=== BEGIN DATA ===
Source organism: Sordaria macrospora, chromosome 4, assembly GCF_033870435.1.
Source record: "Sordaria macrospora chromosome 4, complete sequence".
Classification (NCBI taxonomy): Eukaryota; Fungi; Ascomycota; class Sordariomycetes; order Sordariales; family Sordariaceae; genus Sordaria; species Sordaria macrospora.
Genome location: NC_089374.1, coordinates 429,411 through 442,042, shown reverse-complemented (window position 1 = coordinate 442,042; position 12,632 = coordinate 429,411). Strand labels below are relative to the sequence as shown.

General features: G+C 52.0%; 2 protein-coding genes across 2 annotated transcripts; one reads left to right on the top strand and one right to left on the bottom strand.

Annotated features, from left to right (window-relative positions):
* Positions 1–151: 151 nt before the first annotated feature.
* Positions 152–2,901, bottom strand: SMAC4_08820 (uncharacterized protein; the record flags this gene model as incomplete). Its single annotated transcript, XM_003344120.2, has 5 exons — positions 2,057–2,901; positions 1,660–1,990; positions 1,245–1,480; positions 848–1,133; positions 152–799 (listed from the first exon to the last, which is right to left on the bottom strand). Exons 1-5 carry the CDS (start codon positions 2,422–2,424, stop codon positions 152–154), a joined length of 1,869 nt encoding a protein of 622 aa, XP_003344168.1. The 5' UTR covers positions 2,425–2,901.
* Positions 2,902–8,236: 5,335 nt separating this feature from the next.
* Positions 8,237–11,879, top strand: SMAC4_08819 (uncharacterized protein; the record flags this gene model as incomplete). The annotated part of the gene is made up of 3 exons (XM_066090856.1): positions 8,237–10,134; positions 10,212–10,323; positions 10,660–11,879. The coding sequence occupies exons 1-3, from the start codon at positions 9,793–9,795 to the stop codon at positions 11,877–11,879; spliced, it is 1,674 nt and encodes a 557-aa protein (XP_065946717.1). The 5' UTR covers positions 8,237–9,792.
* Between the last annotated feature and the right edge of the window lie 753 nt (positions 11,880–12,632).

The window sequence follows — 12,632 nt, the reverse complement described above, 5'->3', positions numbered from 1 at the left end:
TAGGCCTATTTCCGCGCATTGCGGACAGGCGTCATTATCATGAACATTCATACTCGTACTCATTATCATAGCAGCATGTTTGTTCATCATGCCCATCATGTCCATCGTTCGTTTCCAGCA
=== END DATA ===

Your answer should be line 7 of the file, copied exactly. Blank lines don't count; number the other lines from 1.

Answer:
* Positions 1–151: 151 nt before the first annotated feature.